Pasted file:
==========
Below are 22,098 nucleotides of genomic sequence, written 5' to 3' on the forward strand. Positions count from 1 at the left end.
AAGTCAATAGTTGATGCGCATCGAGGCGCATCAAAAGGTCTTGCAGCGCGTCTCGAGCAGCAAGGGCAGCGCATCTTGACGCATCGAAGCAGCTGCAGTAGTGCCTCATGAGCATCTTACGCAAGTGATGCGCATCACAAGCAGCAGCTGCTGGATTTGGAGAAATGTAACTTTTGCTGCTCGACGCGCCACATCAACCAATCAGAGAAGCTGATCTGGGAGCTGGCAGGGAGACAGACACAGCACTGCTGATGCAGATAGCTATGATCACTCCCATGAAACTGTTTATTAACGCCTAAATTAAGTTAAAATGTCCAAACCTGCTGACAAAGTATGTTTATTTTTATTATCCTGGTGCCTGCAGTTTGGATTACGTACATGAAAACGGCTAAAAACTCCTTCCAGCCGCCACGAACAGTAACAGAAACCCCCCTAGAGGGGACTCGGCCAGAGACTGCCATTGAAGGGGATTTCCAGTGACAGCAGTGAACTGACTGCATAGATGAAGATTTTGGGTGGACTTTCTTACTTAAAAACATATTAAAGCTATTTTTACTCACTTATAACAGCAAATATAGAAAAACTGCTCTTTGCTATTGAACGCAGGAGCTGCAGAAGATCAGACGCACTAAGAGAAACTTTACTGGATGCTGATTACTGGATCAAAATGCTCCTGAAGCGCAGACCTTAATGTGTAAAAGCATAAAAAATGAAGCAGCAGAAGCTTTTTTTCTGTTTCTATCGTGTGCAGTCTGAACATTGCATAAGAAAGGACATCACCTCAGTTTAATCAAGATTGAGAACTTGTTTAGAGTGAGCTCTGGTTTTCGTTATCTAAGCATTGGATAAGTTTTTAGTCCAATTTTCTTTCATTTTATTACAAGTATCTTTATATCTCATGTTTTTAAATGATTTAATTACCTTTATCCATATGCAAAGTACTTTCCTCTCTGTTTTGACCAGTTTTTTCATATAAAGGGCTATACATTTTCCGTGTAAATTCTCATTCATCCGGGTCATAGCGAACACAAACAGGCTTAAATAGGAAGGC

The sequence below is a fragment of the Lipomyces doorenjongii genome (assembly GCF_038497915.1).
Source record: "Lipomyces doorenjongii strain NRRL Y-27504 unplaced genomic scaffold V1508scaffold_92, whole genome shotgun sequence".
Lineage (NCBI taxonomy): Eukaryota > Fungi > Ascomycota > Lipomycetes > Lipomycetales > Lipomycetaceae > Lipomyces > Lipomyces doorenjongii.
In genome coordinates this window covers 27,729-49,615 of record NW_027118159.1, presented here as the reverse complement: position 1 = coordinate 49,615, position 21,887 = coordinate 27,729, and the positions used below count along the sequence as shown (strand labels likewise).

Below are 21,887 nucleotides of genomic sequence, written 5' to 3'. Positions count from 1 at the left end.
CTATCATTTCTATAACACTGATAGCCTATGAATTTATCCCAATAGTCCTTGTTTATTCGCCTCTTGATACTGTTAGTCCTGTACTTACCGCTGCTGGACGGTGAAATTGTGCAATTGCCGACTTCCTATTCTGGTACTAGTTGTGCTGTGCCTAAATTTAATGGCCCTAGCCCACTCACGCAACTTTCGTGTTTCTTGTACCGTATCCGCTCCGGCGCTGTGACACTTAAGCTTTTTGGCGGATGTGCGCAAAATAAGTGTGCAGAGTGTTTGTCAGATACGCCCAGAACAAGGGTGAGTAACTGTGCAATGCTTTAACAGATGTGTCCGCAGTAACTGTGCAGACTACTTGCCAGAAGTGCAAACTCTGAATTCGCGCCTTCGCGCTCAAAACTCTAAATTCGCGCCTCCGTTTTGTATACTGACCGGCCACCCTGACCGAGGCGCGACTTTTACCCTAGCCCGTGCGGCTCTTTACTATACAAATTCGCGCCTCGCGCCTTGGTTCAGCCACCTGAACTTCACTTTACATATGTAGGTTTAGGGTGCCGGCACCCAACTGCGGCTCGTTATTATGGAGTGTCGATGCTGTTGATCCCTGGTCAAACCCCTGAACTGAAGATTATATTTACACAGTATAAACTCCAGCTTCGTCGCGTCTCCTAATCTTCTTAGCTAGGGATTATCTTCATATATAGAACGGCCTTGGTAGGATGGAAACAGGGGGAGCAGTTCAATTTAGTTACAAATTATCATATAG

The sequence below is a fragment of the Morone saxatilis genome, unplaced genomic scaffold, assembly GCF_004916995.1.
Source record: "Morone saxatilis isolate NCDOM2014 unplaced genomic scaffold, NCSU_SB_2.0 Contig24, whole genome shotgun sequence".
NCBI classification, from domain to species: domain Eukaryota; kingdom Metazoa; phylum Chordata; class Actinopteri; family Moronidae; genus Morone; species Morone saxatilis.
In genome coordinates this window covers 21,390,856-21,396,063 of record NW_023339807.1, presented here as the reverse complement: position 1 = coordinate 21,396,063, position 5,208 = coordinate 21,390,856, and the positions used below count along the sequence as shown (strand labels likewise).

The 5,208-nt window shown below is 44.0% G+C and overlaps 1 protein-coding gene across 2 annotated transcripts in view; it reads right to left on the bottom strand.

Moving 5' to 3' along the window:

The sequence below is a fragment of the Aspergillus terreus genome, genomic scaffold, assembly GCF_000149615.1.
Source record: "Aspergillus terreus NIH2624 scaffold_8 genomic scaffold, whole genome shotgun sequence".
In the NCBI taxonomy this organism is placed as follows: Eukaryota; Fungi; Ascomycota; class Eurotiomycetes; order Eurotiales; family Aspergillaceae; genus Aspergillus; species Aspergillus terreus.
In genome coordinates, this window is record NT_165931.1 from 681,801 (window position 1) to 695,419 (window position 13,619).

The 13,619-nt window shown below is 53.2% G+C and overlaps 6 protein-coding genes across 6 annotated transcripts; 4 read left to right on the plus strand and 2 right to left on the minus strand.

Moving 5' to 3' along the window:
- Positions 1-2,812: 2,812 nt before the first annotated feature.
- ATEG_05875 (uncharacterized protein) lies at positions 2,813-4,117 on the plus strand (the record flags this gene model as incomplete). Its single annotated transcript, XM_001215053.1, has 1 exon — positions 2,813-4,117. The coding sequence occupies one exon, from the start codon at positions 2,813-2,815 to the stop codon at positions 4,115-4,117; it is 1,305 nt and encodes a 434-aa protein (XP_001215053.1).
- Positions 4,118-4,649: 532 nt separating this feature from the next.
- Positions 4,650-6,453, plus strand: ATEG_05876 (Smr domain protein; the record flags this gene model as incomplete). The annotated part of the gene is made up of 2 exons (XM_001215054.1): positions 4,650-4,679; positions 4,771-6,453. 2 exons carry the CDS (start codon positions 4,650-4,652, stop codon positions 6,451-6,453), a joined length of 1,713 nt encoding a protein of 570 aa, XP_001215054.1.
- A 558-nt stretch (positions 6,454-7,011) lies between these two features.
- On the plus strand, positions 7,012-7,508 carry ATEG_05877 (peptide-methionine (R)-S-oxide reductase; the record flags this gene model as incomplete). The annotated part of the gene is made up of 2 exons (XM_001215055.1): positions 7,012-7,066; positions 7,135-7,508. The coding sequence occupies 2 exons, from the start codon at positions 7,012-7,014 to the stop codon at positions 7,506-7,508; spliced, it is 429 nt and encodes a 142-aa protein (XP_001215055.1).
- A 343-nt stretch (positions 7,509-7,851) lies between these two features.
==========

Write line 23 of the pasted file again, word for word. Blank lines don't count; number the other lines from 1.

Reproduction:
- Positions 4,118-4,649: 532 nt separating this feature from the next.